Mary Woodward Review

Don Giovanni – Scottish Opera, Theatre Royal, Glasgow, Review:

Don Giovanni – Scottish Opera,

**** 4 stars

Don Giovanni is a Spanish aristocrat and a womaniser – he cannot be faithful to any one woman, he says, because that would mean depriving all the others of his attentions.  His servant Leporello is both fascinated and repelled by his master’s goings-on: he tries to remonstrate with him, tries to leave him, but time and again is brought back to heel and continues to aid and abet his master.

Giovanni seeks to conquer Donna Anna: when she screams, he leaves and almost nonchalantly kills Anna’s father when he comes to investigate the noise.  At her insistence Anna’s fiancé, Don Ottavio, swears vengeance.  Giovanni and Leporello are catching their breath when they encounter Donna Elvira, whom Giovanni wooed and deserted in Burgos: the Don abandons her again, leaving Leporello to enumerate the highly detailed and lengthy catalogue of his conquests and Elvira to resolve on revenge.

Giovanni’s next encounter is with country girl Zerlina and her husband-to-be Masetto.  He loses no time in tempting Zerlina to accompany him: she is weakening when they are interrupted by Donna Elvira, who denounces the Don and whisks Zerlina away.  Foiled yet again, Giovanni bumps into Anna and Ottavio and feigns sympathy for her, promising to help her find the villain who murdered her father – but as he walks away, Anna realises that it’s he who was in her bedchamber that night: she and Ottavio are added to the list of vengeance-seekers.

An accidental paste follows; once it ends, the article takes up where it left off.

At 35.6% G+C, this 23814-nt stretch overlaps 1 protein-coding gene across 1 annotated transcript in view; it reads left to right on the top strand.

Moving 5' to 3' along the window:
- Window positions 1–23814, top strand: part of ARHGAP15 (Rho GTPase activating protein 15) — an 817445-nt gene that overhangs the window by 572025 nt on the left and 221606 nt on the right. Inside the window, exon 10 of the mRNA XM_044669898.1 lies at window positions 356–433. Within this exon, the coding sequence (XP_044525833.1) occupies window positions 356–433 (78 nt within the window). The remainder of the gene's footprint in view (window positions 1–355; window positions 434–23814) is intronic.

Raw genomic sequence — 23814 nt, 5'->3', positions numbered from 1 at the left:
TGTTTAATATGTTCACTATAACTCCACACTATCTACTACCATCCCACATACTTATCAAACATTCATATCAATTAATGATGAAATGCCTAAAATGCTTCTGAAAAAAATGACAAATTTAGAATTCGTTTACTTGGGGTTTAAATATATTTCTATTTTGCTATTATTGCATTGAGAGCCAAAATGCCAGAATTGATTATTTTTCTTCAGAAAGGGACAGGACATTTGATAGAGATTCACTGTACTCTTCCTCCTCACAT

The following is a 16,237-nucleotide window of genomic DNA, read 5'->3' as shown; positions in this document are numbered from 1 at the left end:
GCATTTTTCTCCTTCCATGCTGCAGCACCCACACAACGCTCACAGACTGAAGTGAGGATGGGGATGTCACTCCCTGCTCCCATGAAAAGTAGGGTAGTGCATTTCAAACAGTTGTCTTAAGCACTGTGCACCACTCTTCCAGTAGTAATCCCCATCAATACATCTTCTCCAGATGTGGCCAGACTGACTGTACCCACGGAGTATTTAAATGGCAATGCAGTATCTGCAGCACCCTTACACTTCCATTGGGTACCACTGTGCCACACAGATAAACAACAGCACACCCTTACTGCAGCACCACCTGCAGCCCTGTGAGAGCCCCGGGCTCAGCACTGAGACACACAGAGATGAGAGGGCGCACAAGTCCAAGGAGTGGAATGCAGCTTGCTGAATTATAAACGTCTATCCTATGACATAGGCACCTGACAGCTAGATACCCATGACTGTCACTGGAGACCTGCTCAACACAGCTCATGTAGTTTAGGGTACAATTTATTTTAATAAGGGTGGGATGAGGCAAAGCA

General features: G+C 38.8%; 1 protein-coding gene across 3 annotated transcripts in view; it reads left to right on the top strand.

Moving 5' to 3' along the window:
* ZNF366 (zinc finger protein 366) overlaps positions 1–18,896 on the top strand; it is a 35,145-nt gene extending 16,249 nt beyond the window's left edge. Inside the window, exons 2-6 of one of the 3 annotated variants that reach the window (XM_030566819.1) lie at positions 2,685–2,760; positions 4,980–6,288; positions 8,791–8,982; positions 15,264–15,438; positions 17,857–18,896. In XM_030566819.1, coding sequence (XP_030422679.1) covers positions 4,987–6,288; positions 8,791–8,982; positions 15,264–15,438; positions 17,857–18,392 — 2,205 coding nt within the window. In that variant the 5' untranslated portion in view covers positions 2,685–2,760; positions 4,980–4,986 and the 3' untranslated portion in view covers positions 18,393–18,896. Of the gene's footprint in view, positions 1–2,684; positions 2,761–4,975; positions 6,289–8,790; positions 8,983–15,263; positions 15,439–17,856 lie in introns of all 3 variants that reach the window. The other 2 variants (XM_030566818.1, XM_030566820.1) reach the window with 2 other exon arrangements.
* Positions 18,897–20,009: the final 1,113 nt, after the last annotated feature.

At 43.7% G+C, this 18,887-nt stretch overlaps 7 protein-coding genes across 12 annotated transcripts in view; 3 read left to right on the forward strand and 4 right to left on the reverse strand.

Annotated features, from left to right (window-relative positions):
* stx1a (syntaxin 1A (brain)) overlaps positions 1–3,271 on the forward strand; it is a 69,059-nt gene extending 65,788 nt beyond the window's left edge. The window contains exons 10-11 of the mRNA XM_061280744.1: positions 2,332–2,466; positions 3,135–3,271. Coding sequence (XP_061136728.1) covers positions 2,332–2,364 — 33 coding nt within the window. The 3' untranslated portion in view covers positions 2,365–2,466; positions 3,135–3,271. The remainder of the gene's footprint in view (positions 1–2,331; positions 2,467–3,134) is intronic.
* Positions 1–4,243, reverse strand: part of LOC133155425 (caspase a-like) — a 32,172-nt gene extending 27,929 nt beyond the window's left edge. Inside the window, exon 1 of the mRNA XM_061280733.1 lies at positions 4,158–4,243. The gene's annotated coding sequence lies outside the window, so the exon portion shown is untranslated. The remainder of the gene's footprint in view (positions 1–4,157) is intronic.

Don Giovanni continues his amorous exploits and manages to evade all attempts to bring him to justice and having no hesitation in leaving Leporello to endure the punishments that should be his.  Catching his breath in a cemetery, he notices a statue to Donna Anna’s father, the Commendatore.  In a fit of bravado he invites the statue to dinner: to his surprise his invitation is accepted